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Ethics and Law Commonalities and Distinctions Annabelle Shestak Walden University


Ethical standards of practice are an important part of the professional identity for any trade, including that of counselors. Acceptance of ethical standards and their publication enable counselors to educate new practitioners, enhance standards of practice, and support accountability (Herlihy & Corey, 2006). Usually, these standards are also parallel to applicable state and federal laws (Knapp, Gottlieb, Berman, & Handelsman, 2007). However, Knapp et al (2007) report that occasionally, ethical principles would be without corresponding or parallel laws. The interplay between standards of counseling ethics and the law are analyzed and discussed in the paragraphs below. The Relationship Between Counseling Ethics and the Law Mental Heath Counseling is a new profession, which has only recently received full recognition through state licensing in all 50 states. Therefore, many of the state and federal laws created to protect counseling clients are also applicable to other professions, such as Social Work and Psychology, which are founded on many of the same theoretical knowledge and principles. Many of the current laws pertaining to the counseling profession are the result of civil action stemming from mistreatment of clients, as well as from licensing statutes for the profession (Knapp et al, 2007). However, the law does not fully match the ethical standards of the counseling profession. According to Remley and Herlihy (2010), ethical standards represent the ideal practice, while the law ensures the minimum level of care. Therefore, laws often focus on four basic quality-of-care issues: sexual relationships, confidentiality, competency, and billing accuracy (Knapp et al, 2007). Ethical standards go beyond these basic regulations, describing other types of counselorclient relationships that could be problematic, providing standards for supervision, and

ETHICS AND LAW- COMMONALITIES AND DISTINCTIONS incorporating the values of beneficence and non-malficence (ACA, 2005). In contrast to applicable laws, ethics originate from philosophical underpinnings related to virtue- those qualities that represent a good, caring professional (Remley & Herlihy, 2010). Remley and Herlihy (2010) also reported that ethics represent moral standards applicable to all healthcare professions. Ethics and Cultural Competence In recent years, cultural competence has become a growing trend of the mental health field. Such appreciation of a multicultural society is expressed by various non-discrimination laws and the Americans With Disabilities Act (ADA), which protect the rights and needs of diverse populations. Ethics of the counseling profession go beyond such basic laws, demanding that counselors maintain awareness and separation of their personal biases and cultural perceptions from their understanding of clients needs (ACA, 2005). This way, counselors must engage in increasing their own cultural competence by learning about each clients values, beliefs, and needs. Such behavior ensures that clients are treated fairly and provided with the most culturally appropriate care by their counselors. Personal Understanding of Ethics in Counseling The pursuit of ethical conduct is a challenging one. Knapp et al (2007) described situations in which ethical standards contradict one another, as well as instances in which these standards contradict applicable laws. This suggests a complex relationship between counseling practice and adherence to ethical standards. However, counselors increase their likelihood of maintaining high standards of ethical practice when they strive to (a) increase professional competence in counseling techniques, as well as in understanding of principles of counseling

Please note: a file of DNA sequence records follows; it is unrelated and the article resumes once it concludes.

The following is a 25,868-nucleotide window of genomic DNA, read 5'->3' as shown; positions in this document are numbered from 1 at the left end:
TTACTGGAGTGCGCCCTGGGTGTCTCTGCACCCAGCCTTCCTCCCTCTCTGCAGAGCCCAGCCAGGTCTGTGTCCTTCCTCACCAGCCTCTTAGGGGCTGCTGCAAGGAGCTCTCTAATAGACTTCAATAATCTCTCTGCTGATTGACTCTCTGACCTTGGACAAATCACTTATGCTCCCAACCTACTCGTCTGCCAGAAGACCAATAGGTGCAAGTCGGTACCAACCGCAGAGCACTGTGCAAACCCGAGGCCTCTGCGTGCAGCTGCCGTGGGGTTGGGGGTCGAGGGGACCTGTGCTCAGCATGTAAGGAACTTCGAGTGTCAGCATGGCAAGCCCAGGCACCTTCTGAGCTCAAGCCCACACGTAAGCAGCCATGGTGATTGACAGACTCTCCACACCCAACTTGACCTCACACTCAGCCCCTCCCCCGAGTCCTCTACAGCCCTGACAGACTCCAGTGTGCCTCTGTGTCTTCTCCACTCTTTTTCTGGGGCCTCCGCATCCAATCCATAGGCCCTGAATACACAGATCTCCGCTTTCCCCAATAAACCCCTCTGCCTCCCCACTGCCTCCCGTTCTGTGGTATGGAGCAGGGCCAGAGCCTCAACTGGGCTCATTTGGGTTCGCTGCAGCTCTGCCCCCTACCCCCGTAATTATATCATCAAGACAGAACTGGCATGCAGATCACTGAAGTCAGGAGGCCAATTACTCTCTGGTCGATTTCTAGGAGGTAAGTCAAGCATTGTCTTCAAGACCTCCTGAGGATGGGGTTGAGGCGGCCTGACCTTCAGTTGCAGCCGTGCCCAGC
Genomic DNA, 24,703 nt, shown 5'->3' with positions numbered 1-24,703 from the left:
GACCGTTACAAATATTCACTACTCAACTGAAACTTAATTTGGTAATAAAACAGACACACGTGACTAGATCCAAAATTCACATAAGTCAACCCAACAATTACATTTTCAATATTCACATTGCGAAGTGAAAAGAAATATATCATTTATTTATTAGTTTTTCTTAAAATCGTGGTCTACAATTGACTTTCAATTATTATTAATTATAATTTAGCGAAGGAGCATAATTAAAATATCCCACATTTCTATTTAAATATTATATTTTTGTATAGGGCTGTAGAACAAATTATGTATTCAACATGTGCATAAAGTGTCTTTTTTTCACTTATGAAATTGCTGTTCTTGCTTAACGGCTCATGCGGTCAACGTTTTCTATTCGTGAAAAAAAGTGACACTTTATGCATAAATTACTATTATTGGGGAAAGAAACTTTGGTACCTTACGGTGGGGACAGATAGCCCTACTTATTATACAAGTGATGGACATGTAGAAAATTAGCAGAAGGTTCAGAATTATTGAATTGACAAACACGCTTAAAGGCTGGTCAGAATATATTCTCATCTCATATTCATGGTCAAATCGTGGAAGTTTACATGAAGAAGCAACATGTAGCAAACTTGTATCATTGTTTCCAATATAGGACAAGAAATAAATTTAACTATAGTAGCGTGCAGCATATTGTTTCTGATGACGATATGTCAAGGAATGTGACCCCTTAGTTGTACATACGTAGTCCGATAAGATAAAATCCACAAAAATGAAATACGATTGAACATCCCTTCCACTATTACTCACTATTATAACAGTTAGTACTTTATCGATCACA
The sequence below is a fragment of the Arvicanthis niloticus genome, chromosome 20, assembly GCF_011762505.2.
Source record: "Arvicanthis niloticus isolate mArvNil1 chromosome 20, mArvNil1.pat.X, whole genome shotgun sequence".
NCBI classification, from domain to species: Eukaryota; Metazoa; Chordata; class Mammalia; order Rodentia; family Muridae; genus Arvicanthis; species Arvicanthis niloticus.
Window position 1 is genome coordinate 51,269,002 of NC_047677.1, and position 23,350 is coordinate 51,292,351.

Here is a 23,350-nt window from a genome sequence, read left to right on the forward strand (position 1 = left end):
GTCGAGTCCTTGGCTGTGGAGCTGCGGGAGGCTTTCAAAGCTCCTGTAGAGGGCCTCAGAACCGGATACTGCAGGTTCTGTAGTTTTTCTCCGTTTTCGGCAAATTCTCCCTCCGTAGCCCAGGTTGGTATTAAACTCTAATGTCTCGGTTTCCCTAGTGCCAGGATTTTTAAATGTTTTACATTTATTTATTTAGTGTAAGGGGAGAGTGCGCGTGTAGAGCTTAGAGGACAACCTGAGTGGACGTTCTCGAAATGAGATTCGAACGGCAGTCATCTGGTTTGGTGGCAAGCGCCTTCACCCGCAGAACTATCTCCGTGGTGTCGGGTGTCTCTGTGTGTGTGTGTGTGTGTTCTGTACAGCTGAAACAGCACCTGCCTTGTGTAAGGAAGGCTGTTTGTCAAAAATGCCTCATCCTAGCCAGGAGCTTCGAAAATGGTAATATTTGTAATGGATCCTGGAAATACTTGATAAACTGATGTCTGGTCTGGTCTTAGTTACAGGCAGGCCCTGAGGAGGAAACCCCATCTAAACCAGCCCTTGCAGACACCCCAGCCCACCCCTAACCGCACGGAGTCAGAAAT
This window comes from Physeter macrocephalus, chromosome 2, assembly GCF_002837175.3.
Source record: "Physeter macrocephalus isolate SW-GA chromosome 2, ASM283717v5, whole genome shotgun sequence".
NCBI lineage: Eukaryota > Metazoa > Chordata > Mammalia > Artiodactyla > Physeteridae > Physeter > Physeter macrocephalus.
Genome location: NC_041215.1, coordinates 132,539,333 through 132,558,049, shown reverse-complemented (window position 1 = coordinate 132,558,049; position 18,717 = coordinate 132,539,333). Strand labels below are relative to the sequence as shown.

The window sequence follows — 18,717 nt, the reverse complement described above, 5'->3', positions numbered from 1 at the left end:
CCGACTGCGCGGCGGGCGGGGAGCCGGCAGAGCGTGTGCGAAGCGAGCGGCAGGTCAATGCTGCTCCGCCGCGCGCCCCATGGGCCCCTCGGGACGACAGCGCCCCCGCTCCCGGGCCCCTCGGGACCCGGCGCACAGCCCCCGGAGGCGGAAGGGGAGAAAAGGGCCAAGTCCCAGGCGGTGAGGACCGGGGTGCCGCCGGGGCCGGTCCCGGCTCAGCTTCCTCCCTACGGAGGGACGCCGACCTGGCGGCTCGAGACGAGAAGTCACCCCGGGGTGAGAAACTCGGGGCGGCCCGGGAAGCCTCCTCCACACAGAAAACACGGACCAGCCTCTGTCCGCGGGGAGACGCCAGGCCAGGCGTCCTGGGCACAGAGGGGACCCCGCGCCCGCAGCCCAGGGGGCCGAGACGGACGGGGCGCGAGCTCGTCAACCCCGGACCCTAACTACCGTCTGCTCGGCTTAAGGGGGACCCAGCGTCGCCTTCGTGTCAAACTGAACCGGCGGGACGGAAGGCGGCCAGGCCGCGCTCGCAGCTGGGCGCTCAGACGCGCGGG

ethics and ethical decision making, (b) decrease isolation through consultation and collaboration


with peers, superiors, and other professionals, and (c) practice self-care to the degree that enables the counselors full investment in the welfare and wellbeing of individuals in their care.

Summary The path to ethical conduct is filled with pitfalls for the beginning counselor. Many of these pitfalls may not just violate the professions ideal standards of practice, but cause legal and license-terminating action (Knapp et al, 2007). Counselors and counseling students- must therefore understand and follow both ethical and legal standards, taking care to serve the best interests of their clients, including those of diverse cultural backgrounds. Such in-depth understanding can only result from continuous learning efforts by counselors who engage in consistent self-reflection and self-evaluation to assess their own professional needs and capabilities, as well as those of their clients and third parties.

ETHICS AND LAW- COMMONALITIES AND DISTINCTIONS References American Counseling Association (ACA). (2005). 2005 ACA code of ethics [White Paper]. Retrieved from the ACA website: http://www.counseling.org/Files/FD.ashx? guid=ab7c1272-71c4-46cf-848c-f98489937dda Herlihy, B., & Corey, G. (2006). ACA ethical standards casebook (6th ed.). Alexandria, VA: American Counseling Association. Knapp, S., Gottlieb, M., Berman, J., & Handelsman, M. M. (2007). When laws and ethics

collide: What should psychologists do?. Professional Psychology: Research and Practice, 38(1), 5459 Remley, T. P., Jr., & Herlihy, B. (2010). Ethical, legal, and professional issues in counseling (3rd ed.). Upper Saddle River, NJ: Merrill/Pearson Education.